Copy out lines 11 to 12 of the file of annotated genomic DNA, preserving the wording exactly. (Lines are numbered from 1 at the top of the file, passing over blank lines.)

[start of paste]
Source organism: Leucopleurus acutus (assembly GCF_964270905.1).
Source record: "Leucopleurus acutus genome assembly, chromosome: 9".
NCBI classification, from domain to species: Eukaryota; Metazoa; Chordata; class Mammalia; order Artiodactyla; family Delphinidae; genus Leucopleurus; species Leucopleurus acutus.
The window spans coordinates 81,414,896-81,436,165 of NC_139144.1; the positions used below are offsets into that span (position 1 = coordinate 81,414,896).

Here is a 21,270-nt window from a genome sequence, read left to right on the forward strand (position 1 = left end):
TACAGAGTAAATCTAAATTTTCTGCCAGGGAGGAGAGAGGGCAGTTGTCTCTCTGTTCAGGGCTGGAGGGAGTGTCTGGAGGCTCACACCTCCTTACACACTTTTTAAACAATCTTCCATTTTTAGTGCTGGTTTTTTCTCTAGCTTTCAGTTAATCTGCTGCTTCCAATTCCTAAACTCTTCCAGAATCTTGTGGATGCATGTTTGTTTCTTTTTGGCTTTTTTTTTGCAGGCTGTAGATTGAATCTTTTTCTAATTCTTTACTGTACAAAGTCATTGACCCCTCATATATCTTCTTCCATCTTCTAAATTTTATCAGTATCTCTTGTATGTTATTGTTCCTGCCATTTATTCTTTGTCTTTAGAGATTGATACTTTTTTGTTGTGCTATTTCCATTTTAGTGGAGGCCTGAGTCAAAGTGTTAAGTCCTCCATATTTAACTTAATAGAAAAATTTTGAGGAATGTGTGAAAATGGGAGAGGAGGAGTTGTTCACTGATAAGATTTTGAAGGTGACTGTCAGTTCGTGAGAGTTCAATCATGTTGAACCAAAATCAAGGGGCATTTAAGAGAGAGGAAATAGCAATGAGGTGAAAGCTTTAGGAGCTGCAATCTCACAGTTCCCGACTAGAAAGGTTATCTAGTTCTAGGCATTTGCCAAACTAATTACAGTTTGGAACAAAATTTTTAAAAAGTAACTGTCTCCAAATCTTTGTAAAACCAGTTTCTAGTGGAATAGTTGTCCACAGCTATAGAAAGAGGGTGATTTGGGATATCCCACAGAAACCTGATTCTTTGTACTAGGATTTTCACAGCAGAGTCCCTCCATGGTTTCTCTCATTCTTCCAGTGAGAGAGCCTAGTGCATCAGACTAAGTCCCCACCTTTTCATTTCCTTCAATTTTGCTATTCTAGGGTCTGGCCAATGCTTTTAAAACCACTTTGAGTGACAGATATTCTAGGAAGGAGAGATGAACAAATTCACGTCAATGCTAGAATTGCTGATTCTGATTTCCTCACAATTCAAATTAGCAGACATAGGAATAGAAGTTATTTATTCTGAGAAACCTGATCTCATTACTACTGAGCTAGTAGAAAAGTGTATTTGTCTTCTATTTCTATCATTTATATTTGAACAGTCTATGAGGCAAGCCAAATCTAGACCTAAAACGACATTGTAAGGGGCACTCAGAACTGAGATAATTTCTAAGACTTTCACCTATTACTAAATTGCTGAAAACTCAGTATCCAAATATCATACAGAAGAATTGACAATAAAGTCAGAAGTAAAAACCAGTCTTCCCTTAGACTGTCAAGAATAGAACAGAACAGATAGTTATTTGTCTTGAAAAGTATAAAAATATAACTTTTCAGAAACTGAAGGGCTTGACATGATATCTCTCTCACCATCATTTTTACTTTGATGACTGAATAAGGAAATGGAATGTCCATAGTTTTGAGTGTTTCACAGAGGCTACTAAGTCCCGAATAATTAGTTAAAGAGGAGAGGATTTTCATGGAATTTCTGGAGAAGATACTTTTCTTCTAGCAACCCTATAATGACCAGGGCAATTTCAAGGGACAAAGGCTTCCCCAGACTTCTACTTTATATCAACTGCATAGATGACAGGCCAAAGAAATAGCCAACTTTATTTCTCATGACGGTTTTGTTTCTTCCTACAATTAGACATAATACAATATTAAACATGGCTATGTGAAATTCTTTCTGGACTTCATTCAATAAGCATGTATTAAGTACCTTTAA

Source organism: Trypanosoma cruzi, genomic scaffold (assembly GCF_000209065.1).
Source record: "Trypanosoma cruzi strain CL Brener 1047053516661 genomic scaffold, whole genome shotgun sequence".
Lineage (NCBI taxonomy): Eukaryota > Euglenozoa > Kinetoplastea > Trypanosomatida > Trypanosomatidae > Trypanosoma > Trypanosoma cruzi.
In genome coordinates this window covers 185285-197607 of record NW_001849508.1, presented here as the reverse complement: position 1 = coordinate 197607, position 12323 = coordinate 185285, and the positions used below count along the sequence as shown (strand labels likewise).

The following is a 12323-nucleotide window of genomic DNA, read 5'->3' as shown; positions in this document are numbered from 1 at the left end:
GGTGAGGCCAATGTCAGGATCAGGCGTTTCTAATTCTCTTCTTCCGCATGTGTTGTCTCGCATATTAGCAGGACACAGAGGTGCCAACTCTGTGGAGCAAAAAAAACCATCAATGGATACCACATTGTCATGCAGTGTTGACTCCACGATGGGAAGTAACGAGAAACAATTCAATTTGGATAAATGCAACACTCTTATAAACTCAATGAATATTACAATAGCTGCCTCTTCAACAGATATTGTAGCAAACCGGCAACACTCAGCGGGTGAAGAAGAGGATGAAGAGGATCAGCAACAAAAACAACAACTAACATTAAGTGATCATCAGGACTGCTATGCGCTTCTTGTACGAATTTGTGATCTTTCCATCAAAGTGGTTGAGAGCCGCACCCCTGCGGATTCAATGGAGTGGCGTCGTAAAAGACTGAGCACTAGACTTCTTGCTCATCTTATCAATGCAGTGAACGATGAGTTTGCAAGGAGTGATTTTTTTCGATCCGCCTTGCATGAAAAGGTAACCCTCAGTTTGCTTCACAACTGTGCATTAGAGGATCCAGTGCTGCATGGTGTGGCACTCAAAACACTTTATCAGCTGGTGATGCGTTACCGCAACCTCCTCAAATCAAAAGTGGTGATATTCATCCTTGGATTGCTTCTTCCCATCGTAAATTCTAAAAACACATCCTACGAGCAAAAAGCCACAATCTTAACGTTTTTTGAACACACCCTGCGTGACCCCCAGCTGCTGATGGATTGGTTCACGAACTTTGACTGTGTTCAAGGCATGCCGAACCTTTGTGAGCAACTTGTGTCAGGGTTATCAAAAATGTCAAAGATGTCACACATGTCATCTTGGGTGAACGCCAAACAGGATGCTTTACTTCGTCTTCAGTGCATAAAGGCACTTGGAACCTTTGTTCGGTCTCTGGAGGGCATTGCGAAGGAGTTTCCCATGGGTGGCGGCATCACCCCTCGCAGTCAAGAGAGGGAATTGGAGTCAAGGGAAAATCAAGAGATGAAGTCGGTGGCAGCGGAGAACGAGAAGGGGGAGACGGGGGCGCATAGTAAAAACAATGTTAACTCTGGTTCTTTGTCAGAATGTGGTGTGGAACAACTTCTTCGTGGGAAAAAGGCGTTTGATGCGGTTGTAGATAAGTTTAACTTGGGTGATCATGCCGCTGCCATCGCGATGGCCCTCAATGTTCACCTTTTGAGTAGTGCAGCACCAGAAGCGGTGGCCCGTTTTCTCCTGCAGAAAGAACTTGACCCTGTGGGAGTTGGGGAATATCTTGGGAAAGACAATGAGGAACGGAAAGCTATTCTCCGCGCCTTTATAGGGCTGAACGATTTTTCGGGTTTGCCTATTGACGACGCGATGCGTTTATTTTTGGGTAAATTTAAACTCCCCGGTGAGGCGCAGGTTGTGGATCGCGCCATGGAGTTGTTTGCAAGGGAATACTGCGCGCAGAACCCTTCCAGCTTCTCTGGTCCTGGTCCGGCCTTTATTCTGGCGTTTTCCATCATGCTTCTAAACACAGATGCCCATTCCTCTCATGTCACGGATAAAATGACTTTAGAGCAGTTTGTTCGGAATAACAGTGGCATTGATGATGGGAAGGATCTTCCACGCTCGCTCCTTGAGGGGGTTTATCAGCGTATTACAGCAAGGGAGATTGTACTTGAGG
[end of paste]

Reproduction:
The following is a 12323-nucleotide window of genomic DNA, read 5'->3' as shown; positions in this document are numbered from 1 at the left end:
GGTGAGGCCAATGTCAGGATCAGGCGTTTCTAATTCTCTTCTTCCGCATGTGTTGTCTCGCATATTAGCAGGACACAGAGGTGCCAACTCTGTGGAGCAAAAAAAACCATCAATGGATACCACATTGTCATGCAGTGTTGACTCCACGATGGGAAGTAACGAGAAACAATTCAATTTGGATAAATGCAACACTCTTATAAACTCAATGAATATTACAATAGCTGCCTCTTCAACAGATATTGTAGCAAACCGGCAACACTCAGCGGGTGAAGAAGAGGATGAAGAGGATCAGCAACAAAAACAACAACTAACATTAAGTGATCATCAGGACTGCTATGCGCTTCTTGTACGAATTTGTGATCTTTCCATCAAAGTGGTTGAGAGCCGCACCCCTGCGGATTCAATGGAGTGGCGTCGTAAAAGACTGAGCACTAGACTTCTTGCTCATCTTATCAATGCAGTGAACGATGAGTTTGCAAGGAGTGATTTTTTTCGATCCGCCTTGCATGAAAAGGTAACCCTCAGTTTGCTTCACAACTGTGCATTAGAGGATCCAGTGCTGCATGGTGTGGCACTCAAAACACTTTATCAGCTGGTGATGCGTTACCGCAACCTCCTCAAATCAAAAGTGGTGATATTCATCCTTGGATTGCTTCTTCCCATCGTAAATTCTAAAAACACATCCTACGAGCAAAAAGCCACAATCTTAACGTTTTTTGAACACACCCTGCGTGACCCCCAGCTGCTGATGGATTGGTTCACGAACTTTGACTGTGTTCAAGGCATGCCGAACCTTTGTGAGCAACTTGTGTCAGGGTTATCAAAAATGTCAAAGATGTCACACATGTCATCTTGGGTGAACGCCAAACAGGATGCTTTACTTCGTCTTCAGTGCATAAAGGCACTTGGAACCTTTGTTCGGTCTCTGGAGGGCATTGCGAAGGAGTTTCCCATGGGTGGCGGCATCACCCCTCGCAGTCAAGAGAGGGAATTGGAGTCAAGGGAAAATCAAGAGATGAAGTCGGTGGCAGCGGAGAACGAGAAGGGGGAGACGGGGGCGCATAGTAAAAACAATGTTAACTCTGGTTCTTTGTCAGAATGTGGTGTGGAACAACTTCTTCGTGGGAAAAAGGCGTTTGATGCGGTTGTAGATAAGTTTAACTTGGGTGATCATGCCGCTGCCATCGCGATGGCCCTCAATGTTCACCTTTTGAGTAGTGCAGCACCAGAAGCGGTGGCCCGTTTTCTCCTGCAGAAAGAACTTGACCCTGTGGGAGTTGGGGAATATCTTGGGAAAGACAATGAGGAACGGAAAGCTATTCTCCGCGCCTTTATAGGGCTGAACGATTTTTCGGGTTTGCCTATTGACGACGCGATGCGTTTATTTTTGGGTAAATTTAAACTCCCCGGTGAGGCGCAGGTTGTGGATCGCGCCATGGAGTTGTTTGCAAGGGAATACTGCGCGCAGAACCCTTCCAGCTTCTCTGGTCCTGGTCCGGCCTTTATTCTGGCGTTTTCCATCATGCTTCTAAACACAGATGCCCATTCCTCTCATGTCACGGATAAAATGACTTTAGAGCAGTTTGTTCGGAATAACAGTGGCATTGATGATGGGAAGGATCTTCCACGCTCGCTCCTTGAGGGGGTTTATCAGCGTATTACAGCAAGGGAGATTGTACTTGAGG